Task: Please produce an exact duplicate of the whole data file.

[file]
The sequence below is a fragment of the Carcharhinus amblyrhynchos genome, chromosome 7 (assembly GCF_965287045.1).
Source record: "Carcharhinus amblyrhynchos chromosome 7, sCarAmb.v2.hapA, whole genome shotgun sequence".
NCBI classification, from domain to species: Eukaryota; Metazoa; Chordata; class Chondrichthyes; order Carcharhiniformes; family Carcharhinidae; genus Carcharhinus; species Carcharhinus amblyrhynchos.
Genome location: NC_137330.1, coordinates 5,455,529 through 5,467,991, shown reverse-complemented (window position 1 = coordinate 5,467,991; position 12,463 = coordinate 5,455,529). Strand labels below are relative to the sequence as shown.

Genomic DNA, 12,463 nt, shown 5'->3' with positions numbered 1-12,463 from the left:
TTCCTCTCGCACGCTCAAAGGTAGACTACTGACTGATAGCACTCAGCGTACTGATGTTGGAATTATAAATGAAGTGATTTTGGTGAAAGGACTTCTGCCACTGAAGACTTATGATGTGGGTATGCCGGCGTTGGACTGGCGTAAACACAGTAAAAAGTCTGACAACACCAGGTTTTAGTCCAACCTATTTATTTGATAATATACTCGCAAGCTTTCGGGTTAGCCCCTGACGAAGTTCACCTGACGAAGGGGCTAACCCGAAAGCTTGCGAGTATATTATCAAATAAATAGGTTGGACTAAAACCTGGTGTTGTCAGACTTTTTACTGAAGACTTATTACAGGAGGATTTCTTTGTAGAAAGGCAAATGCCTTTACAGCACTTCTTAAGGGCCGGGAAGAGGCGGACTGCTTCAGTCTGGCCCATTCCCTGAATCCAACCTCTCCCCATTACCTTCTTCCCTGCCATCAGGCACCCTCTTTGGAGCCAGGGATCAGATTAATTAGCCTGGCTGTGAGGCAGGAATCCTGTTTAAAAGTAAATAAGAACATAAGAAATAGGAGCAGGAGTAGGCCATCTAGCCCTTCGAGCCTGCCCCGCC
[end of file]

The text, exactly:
The sequence below is a fragment of the Carcharhinus amblyrhynchos genome, chromosome 7 (assembly GCF_965287045.1).
Source record: "Carcharhinus amblyrhynchos chromosome 7, sCarAmb.v2.hapA, whole genome shotgun sequence".
NCBI classification, from domain to species: Eukaryota; Metazoa; Chordata; class Chondrichthyes; order Carcharhiniformes; family Carcharhinidae; genus Carcharhinus; species Carcharhinus amblyrhynchos.
Genome location: NC_137330.1, coordinates 5,455,529 through 5,467,991, shown reverse-complemented (window position 1 = coordinate 5,467,991; position 12,463 = coordinate 5,455,529). Strand labels below are relative to the sequence as shown.

Genomic DNA, 12,463 nt, shown 5'->3' with positions numbered 1-12,463 from the left:
TTCCTCTCGCACGCTCAAAGGTAGACTACTGACTGATAGCACTCAGCGTACTGATGTTGGAATTATAAATGAAGTGATTTTGGTGAAAGGACTTCTGCCACTGAAGACTTATGATGTGGGTATGCCGGCGTTGGACTGGCGTAAACACAGTAAAAAGTCTGACAACACCAGGTTTTAGTCCAACCTATTTATTTGATAATATACTCGCAAGCTTTCGGGTTAGCCCCTGACGAAGTTCACCTGACGAAGGGGCTAACCCGAAAGCTTGCGAGTATATTATCAAATAAATAGGTTGGACTAAAACCTGGTGTTGTCAGACTTTTTACTGAAGACTTATTACAGGAGGATTTCTTTGTAGAAAGGCAAATGCCTTTACAGCACTTCTTAAGGGCCGGGAAGAGGCGGACTGCTTCAGTCTGGCCCATTCCCTGAATCCAACCTCTCCCCATTACCTTCTTCCCTGCCATCAGGCACCCTCTTTGGAGCCAGGGATCAGATTAATTAGCCTGGCTGTGAGGCAGGAATCCTGTTTAAAAGTAAATAAGAACATAAGAAATAGGAGCAGGAGTAGGCCATCTAGCCCTTCGAGCCTGCCCCGCC